A New Generation Of Suburban Resentment

March 25, 2014

How would you best sum up Councillor Michelle Berardinetti’s (Ward 35 Scarborough Southwest) first term in office? is a question nobody’s asked me until now.surprisedbythequestion

Hmmm. Councillor Berardinetti, huh? Ward 35 Scarborough Southwest, eh?

Elephants, bike lane hatred and other terribly misguided public transit views.

Yeah. That about sums it up.

As to the elephants, I can’t offer up much in the way of analysis. Something about moving them from an unhealthy environment at the Toronto Zoo to a nicer place more conducive to the elephant lifestyle. How best to do that. Bob Barker. Different coloured t-shirts in the council chamber.

I remember Councillor Berardinetti being all up in that debate. No judgement from me about it. Wasn’t high on my list of things to be concerned about. bobbarkerKudos to the councillor for making it one of hers.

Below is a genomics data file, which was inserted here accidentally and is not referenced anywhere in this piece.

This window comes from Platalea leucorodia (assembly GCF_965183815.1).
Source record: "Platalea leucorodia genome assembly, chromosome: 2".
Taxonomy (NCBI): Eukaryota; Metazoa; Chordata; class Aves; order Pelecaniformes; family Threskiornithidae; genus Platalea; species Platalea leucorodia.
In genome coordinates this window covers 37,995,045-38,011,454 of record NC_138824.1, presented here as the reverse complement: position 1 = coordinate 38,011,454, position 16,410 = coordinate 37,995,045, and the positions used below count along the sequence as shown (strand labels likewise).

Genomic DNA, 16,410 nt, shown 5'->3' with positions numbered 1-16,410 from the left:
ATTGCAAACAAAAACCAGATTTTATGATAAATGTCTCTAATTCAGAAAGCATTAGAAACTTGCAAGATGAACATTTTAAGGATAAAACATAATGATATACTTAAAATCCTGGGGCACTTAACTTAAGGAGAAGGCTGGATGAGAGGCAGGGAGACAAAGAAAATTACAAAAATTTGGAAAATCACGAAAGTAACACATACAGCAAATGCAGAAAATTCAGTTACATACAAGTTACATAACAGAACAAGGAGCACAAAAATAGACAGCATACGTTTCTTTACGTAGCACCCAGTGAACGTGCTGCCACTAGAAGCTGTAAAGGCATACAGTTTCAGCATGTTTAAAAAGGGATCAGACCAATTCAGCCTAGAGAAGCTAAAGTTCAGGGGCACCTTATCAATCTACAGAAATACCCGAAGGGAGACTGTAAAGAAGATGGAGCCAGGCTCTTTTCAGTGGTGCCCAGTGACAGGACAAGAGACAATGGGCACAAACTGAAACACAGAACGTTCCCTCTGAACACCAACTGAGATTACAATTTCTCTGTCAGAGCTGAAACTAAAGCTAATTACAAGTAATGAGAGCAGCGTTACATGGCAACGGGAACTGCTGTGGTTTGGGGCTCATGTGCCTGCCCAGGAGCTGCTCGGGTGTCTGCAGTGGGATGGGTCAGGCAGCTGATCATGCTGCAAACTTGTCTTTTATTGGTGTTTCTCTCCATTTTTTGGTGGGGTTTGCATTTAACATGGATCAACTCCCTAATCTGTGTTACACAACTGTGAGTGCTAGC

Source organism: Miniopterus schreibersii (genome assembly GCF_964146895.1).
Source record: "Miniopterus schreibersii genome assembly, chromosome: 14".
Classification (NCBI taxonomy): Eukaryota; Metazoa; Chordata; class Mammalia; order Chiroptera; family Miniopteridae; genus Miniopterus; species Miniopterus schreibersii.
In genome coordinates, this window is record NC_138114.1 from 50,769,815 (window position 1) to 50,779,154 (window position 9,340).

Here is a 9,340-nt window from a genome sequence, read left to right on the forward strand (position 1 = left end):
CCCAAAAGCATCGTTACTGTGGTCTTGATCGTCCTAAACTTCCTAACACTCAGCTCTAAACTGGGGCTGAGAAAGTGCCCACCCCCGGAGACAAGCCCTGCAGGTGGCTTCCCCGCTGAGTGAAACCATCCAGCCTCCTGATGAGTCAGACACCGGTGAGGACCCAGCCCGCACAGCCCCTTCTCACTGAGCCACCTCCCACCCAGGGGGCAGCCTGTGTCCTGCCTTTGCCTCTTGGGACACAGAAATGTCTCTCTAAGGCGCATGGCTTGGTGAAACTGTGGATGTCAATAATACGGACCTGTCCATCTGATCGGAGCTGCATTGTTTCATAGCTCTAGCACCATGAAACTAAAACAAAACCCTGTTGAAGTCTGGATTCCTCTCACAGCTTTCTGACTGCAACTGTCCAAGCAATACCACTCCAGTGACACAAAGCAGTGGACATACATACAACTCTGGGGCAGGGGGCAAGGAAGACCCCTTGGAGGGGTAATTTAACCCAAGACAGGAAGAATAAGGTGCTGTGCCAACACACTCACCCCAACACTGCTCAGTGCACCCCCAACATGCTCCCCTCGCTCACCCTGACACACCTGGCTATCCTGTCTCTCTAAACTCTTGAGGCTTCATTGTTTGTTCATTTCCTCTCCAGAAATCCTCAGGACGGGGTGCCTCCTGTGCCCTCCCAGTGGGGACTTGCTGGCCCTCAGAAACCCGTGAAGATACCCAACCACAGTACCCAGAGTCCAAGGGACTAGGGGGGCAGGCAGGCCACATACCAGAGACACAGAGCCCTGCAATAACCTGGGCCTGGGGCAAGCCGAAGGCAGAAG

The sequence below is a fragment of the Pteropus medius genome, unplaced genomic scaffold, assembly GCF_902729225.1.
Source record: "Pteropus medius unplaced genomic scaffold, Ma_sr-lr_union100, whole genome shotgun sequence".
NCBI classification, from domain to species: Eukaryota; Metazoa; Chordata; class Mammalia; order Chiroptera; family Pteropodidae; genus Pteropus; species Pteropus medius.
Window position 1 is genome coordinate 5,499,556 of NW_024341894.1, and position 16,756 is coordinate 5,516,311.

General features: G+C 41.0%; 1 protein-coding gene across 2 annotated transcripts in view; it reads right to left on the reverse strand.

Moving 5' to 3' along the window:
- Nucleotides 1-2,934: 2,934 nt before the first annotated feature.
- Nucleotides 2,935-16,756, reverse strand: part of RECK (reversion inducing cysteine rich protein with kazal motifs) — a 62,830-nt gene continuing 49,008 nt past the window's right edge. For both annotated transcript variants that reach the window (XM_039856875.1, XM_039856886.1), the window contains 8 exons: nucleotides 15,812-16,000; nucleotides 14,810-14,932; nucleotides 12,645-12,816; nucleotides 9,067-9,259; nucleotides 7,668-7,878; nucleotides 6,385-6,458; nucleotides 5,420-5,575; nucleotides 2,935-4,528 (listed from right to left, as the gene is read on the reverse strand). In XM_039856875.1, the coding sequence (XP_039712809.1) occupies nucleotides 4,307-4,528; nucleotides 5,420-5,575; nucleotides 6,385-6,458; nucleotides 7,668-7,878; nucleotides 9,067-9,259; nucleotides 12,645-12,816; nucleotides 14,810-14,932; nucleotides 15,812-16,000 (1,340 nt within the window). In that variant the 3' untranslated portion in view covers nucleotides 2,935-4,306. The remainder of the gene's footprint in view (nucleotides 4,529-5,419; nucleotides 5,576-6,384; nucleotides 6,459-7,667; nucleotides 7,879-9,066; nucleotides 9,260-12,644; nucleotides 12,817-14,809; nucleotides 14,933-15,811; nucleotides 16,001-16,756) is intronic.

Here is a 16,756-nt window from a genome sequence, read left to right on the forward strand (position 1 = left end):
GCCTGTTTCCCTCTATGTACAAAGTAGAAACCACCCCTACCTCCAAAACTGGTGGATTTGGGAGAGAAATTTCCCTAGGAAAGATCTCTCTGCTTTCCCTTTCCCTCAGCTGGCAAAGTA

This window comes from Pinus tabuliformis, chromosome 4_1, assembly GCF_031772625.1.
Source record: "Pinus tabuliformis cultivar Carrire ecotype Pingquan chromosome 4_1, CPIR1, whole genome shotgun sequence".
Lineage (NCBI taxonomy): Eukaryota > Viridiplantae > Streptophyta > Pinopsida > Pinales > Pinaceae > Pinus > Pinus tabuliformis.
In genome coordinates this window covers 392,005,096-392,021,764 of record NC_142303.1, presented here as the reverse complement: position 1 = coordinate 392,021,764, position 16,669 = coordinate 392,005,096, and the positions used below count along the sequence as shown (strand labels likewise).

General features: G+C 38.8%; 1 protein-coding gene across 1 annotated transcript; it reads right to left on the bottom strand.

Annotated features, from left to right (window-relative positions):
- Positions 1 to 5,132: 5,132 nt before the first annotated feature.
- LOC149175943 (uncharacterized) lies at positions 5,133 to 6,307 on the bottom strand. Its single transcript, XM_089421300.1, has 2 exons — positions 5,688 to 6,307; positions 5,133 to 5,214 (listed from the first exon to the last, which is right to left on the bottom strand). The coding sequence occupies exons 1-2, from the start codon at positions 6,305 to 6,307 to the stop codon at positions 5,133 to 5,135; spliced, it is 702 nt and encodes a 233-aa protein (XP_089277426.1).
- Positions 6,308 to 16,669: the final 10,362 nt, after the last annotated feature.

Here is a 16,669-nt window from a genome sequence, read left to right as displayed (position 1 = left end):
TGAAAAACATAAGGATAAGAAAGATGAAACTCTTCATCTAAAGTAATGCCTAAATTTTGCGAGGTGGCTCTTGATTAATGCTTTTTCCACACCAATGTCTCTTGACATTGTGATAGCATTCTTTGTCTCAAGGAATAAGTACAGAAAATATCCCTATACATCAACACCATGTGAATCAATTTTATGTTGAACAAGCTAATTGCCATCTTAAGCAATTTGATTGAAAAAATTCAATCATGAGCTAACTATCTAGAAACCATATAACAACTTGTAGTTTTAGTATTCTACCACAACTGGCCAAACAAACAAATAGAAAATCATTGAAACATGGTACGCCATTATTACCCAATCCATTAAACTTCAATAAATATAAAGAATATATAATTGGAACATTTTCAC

While she seemed to love the elephants, Councillor Berardinetti had little time for bike lanes. During the 2010 campaign, she claimed that some residents living along Pharmacy Avenue had moved because they could not “get out of their own driveway”, and within a year of taking over as councillor in Ward 35 had the damn bike lanes torn up along with those on Jarvis Street. In fact, run through this list of council votes from July 2011. Councillor Berardinetti pretty much came out against every pro-biking measure.

We get it, councillor. You represent a suburban ward. Everybody likes to drive there. Bikes have no place in your vision of how a city moves people around.

Or LRTs, for that matter.

Between she and Councillor Glenn De Baeremaeker (Ward 38 Scarborough Centre), they played point for the 7 other Scarborough councillors who eventually helped then TTC Chair Karen Stintz flip the planned Bloor-Danforth LRT extension to a subway. crybabiesNot so much good cop-bad cop, the two traded off on being perpetually outraged and indignant. World class transit! Scarborough is owed! Selfish downtowners!

“You can’t go to residents with revenue tools and not even deliver a subway,” Councillor Berardinetti pronounced. Subways are the only mode of transit worth paying for. Nothing for nothing. Something for subways.